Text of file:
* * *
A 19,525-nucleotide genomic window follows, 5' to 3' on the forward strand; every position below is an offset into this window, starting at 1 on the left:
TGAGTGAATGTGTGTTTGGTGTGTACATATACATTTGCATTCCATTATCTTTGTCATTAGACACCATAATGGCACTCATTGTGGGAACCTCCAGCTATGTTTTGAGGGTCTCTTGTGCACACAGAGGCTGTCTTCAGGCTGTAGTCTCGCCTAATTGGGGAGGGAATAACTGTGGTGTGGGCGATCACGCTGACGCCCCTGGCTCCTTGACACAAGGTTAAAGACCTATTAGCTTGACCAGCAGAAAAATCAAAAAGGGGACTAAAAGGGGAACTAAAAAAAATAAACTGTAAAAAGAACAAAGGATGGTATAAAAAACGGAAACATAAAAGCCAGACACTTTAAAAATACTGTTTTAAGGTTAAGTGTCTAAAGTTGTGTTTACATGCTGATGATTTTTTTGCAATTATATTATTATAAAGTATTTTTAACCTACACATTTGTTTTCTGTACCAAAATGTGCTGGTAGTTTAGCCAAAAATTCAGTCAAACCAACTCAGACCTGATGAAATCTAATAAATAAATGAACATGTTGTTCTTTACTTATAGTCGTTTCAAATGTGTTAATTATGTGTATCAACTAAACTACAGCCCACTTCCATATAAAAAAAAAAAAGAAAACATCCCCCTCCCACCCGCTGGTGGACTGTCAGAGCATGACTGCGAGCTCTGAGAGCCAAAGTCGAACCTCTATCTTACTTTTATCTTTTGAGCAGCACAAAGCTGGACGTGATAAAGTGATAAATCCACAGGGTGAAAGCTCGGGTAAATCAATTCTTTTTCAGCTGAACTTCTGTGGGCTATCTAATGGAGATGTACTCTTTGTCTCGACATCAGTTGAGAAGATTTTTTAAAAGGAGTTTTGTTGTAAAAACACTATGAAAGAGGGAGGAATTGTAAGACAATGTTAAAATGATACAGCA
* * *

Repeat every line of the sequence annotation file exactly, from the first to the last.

A 19,525-nucleotide genomic window follows, 5' to 3' on the forward strand; every position below is an offset into this window, starting at 1 on the left:
TGAGTGAATGTGTGTTTGGTGTGTACATATACATTTGCATTCCATTATCTTTGTCATTAGACACCATAATGGCACTCATTGTGGGAACCTCCAGCTATGTTTTGAGGGTCTCTTGTGCACACAGAGGCTGTCTTCAGGCTGTAGTCTCGCCTAATTGGGGAGGGAATAACTGTGGTGTGGGCGATCACGCTGACGCCCCTGGCTCCTTGACACAAGGTTAAAGACCTATTAGCTTGACCAGCAGAAAAATCAAAAAGGGGACTAAAAGGGGAACTAAAAAAAATAAACTGTAAAAAGAACAAAGGATGGTATAAAAAACGGAAACATAAAAGCCAGACACTTTAAAAATACTGTTTTAAGGTTAAGTGTCTAAAGTTGTGTTTACATGCTGATGATTTTTTTGCAATTATATTATTATAAAGTATTTTTAACCTACACATTTGTTTTCTGTACCAAAATGTGCTGGTAGTTTAGCCAAAAATTCAGTCAAACCAACTCAGACCTGATGAAATCTAATAAATAAATGAACATGTTGTTCTTTACTTATAGTCGTTTCAAATGTGTTAATTATGTGTATCAACTAAACTACAGCCCACTTCCATATAAAAAAAAAAAAGAAAACATCCCCCTCCCACCCGCTGGTGGACTGTCAGAGCATGACTGCGAGCTCTGAGAGCCAAAGTCGAACCTCTATCTTACTTTTATCTTTTGAGCAGCACAAAGCTGGACGTGATAAAGTGATAAATCCACAGGGTGAAAGCTCGGGTAAATCAATTCTTTTTCAGCTGAACTTCTGTGGGCTATCTAATGGAGATGTACTCTTTGTCTCGACATCAGTTGAGAAGATTTTTTAAAAGGAGTTTTGTTGTAAAAACACTATGAAAGAGGGAGGAATTGTAAGACAATGTTAAAATGATACAGCA